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Evolution Of Women’s Clothes

Through the times, clothes, fashion and style have evolved like any other commodity. And as other commodities, they are the reflection of the times we live in, the beliefs we have and the way society perceives its people, particularly its women.
Hence, just like the shifts in social norms, culture, politics, technology and manufacturing, there has been a change in fashion trends. But most of all, the evolution of clothes has reflected how the women are breaking more and more shackles to stand on their own and feeling liberated. From the high waisted bikinis of 1940s to jumpsuits in 2000s there have been plenty of popular looks in the past decades.

1900s: The S-Bend Corset
A corset was designed to perfect the woman’s posture, reflecting on the times when women were pushed to be nothing less than perfect. Thankfully, since the corsets were considered unhealthy, the trend slowly shifted towards girdles. A lot of leisure outfits were also introduced during this time, further reflecting on women’s desire to be free.

1910s: The Hobble Skirt
Hobble skirts made the headline which were narrow at ankle and banded below knee. This made walking difficult for the woman. This was another extremely uncomfortable trend that stayed for a while to give way to more relaxed styles.

1920s: Flapper Style
It was the year Coco Chanel introduced black, which became instantly popular for evening out. However, Flapper styles stayed for some more time as they were easy to carry. They had relaxed drop waists, ornately beaded designs, and feathered accessories.

1930s: Bias-Cut Gowns
Glamorous gowns and tailored skirt suits came into being and were popularized by many leading actresses in America. The world, naturally, followed and embraced these styles.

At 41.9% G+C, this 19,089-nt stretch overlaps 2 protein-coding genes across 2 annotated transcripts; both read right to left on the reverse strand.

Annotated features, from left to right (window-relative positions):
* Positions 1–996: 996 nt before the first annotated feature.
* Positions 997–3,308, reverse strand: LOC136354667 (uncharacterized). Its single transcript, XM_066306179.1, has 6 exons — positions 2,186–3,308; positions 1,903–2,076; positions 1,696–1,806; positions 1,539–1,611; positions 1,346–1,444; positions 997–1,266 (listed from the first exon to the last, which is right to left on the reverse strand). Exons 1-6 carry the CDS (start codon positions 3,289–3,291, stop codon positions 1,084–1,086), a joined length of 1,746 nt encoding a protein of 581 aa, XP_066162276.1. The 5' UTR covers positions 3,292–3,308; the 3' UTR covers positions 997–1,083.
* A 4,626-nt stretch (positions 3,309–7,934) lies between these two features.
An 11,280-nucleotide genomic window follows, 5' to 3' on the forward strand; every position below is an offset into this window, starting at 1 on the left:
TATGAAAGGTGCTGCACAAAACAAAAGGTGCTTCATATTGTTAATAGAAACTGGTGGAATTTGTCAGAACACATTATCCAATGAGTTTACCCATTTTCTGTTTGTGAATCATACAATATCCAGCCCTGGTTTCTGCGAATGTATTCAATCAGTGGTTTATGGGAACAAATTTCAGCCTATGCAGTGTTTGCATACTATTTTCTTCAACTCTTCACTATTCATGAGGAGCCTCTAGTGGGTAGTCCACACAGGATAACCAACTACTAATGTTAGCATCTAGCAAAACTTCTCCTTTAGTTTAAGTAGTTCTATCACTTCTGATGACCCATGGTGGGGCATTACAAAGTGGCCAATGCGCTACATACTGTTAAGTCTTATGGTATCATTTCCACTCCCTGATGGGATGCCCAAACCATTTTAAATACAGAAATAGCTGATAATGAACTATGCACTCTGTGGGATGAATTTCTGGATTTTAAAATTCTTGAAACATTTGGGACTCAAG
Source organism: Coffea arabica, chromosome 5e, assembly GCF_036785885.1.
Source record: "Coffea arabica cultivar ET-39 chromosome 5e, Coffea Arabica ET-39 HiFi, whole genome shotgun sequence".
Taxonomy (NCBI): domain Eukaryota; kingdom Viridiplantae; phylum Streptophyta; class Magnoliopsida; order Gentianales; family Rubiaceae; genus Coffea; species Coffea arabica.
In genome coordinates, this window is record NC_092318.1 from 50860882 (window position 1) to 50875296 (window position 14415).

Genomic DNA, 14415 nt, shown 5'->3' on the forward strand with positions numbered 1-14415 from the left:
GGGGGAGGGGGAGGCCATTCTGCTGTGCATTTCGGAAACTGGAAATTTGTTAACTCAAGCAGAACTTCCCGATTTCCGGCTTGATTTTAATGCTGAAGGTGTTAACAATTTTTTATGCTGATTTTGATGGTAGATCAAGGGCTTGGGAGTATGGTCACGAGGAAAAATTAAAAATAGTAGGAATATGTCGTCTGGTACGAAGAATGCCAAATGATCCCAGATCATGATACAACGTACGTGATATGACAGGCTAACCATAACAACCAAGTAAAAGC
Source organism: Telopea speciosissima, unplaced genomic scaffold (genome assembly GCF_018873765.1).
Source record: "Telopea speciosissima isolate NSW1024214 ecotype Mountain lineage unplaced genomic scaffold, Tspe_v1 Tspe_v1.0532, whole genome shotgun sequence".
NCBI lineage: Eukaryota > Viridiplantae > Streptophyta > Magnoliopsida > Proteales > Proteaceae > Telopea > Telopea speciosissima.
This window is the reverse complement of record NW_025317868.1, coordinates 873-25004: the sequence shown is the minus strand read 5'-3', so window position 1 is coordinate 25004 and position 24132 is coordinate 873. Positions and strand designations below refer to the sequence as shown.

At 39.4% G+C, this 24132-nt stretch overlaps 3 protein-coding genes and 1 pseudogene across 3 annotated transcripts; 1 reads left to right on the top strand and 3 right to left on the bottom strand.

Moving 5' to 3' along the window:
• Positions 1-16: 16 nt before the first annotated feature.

1940s: The Bikini
The two-piece swimsuit known as Bikini was introduced. This was a revolutionary trend that reflected on the turmoil and the subsequent shift that the world was going through. The women took most advantage of the chance to be liberated and step into many arenas that were men’s prerogative till then.

1950s: The “New Look”
The new brought in the new look as the 1950s popularized the nipped-in waist, structured bust, and voluminous taffeta layered skirt.

1960s: The Miniskirt
The popular mini-skirts were introduced by designer Mary Quant’s. The fashion trend came from London where the ladies wanted to flaunt their legs. The new norm soon became acceptable around many parts of the world.

1970s: Jeans and Platform Heels
Jeans existed before this time but they got wider and in order to suit them, platform heels were introduced. The disco trends like Lurex halter tops and palazzo pants came to the mainstream and started getting accepted. Not surprisingly, the style, comfort, and the durability and sustainability of the jeans, now more popular as denims, have stayed.

1980s: Leggings
The now extremely popular leggings were first introduced in the 1980s. They gave a comfortable yet chick option to women and have stayed since then, for the same reasons.

1990s: Minimalism
Flannels with floral prints became a thing and are still picked up at vintage stores. Minimalism also happened around this time with slip dresses and sheer fabrics.

2000s: The Tracksuit
Graphic T-shirts bearing midriff became trendy thanks to American pop stars. These represented the times when relaxed comfort and attitude were favored over the overbearing desire to be prefect. This is another evolution that has stayed and celebrities and commoners alike flaunt them in public, and not always in the mornings or while working out.

2010s: Athleisure
Skinny jeans became a thing again in 2010s. Baggy jeans with ripped knees got popular in mid 2015s and were known as boyfriend jeans or ripped jeans. Women wearing sneakers, t-shirts, and hoodies all day were accepted and became the influencer generation.

What goes around, comes around is particularly true in the fashion world. Many of the fashion trends make a comeback after a decade or two and some never go out of style. Just note the now regained popularity of puffed and balloon sleeves that were the in thing in the 1980s. In the current times however, sustainable fashion and comfort have taken center stage. Functionality is another factor that is grabbing attention.
We, at Zebein, firmly stand for these concepts and work hard to ensure that they stay.
To empower women through such fashion is what we strive to do. In the coming years, we are looking forward to be a part of this evolution and ensure that factors like functionality, sustainability and comfort are not compromised.

 

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